During the summer of 2020, Nick Kharufeh experienced a life-altering accident that left him blind in his left eye. A malfunctioning firework struck him in the face during an Independence Day party in California. Kharufeh, who had aspirations of becoming a pilot, found his dreams shattered by the severe damage caused to his eye. Traditional treatments proved ineffective, and Kharufeh’s life took a drastic turn as he grappled with the loss of his vision.
However, a glimmer of hope emerged a few months later when Kharufeh’s mother stumbled upon a groundbreaking experimental trial being conducted in Boston. Researchers were developing a restorative technique tailored specifically for individuals like Kharufeh, who had sustained single-eye injuries that conventional treatments could not address adequately.
Conventionally, a cornea transplant can restore functionality and vision to a damaged eye. However, this method is only effective if the patient still possesses a healthy reserve of limbal stem cells around the cornea. These specialized adult cells maintain the clear surface layer of the eye, preventing it from becoming uneven, opaque, and painful. Unfortunately, Kharufeh’s situation had led to the growth of white tissue over his eye, causing it to painfully fuse with his eyelid following the accident.
Kharufeh’s journey led him to relocate from California to Boston in order to participate in the trial. Faced with bleak prospects from his doctors in California, he embraced the trial with the mindset that even though the worst outcome might be continued blindness, there was also a chance that his vision could be restored.
Fast forward three years from his accident, and Kharufeh’s story represents a beacon of hope. The initial findings of the trial, published on August 18 in Science Advances, showcased positive outcomes for him and several other trial participants.
In this revolutionary technique spearheaded by Dr. Ula Jurkunas, a corneal surgeon at Mass Eye and Ear, stem cells are extracted from a patient’s healthy eye through a minute biopsy. The collected sample is then divided into smaller fragments, and enzymes are employed to separate the stem cells from their underlying tissue. Over a span of approximately two weeks, these cells develop into a sheet, which is subsequently transplanted into the injured eye. This process effectively restores the natural functionality of the cornea.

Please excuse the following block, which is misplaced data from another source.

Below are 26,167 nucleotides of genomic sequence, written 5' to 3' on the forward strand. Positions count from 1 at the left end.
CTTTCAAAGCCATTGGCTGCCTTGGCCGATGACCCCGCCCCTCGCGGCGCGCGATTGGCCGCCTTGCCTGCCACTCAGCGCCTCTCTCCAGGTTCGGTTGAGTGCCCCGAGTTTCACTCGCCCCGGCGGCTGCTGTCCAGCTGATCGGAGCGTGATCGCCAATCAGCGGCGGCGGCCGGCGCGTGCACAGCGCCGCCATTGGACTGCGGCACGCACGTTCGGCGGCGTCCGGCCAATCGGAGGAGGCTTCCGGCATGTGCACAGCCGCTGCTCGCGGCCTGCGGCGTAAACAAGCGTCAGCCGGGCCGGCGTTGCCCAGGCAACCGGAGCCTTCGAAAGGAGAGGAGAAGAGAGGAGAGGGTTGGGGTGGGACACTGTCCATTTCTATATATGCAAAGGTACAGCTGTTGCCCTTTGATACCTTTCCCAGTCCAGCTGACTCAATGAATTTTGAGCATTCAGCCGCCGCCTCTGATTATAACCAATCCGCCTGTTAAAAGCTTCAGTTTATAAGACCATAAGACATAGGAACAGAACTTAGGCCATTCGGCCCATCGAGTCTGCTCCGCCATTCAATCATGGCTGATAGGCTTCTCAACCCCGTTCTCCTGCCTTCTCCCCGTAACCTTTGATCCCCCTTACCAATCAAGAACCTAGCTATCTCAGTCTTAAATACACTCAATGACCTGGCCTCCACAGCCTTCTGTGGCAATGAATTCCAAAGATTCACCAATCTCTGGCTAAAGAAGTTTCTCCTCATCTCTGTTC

The Science Advances paper highlights the successful vision improvements experienced by two patients following the stem cell transplant. Furthermore, two additional patients regained enough functionality to be eligible for cornea transplants.
The focus of the paper revolves around the first five participants of the trial. Notably, one participant did not witness success with the stem-cell harvesting and grafting technique. Kharufeh, having advanced to the subsequent phase of the trial, underwent the same procedure and will be included in forthcoming publications.
While various researchers globally have explored different avenues of using stem cells to restore vision, Dr.Jurkunas’ technique stands out. Though similar therapies have gained approval in Europe, and some doctors in the U.S. perform limbal stem cell transplants, these methods often involve larger biopsies that pose risks to the patient’s healthy eye or donor cells that could be rejected. Dr.Jurkunas’ trial represents an exciting milestone by demonstrating successful results using a small quantity of the patient’s own cells. Despite its promising outcomes, the approach remains experimental. Dr.Jurkunas and her team are refining the method and collaborating with U.S. regulators to design comprehensive studies. Ensuring the reproducibility of the technique in other surgical settings is also vital, a task that involves collaboration with colleagues from Dana-Farber Cancer Institute, Boston Children’s Hospital, and the JAEB Center for Health Research.
The paper’s described procedure caters to a specific group of patients: those who retain one healthy eye from which stem cells can be harvested, yet possess an injury severe enough to preclude a cornea transplant. Approximately 1,000 individuals in the U.S. fit this description annually. Dr.Jurkunas, however, sees this approach as a stepping stone toward the development of future cell-based therapies.
The procedure has already been huge for Kharufeh, whose left-eye vision is now blurry but functional, with the potential for even more dramatic improvement with further corrective surgery. “I can completely navigate my apartment or walk across the street with just my bad eye now,” he says.
Kharufeh has put aside his dream of becoming a pilot, but with his eyesight improving and fewer follow-up appointments required at the hospital, he’s even thinking of going back to school to get his master’s degree in marketing.“It’s so cool,” he says, “to see out of my left eye.”
The innovative stem cell technique pioneered by Dr. Ula Jurkunas holds great promise for restoring vision in cases of single-eye injuries that defy traditional treatments. With early positive results showcased in the Science Advances paper, this breakthrough offers hope to individuals like Nick Kharufeh, who can now envision a future with restored vision and renewed possibilities.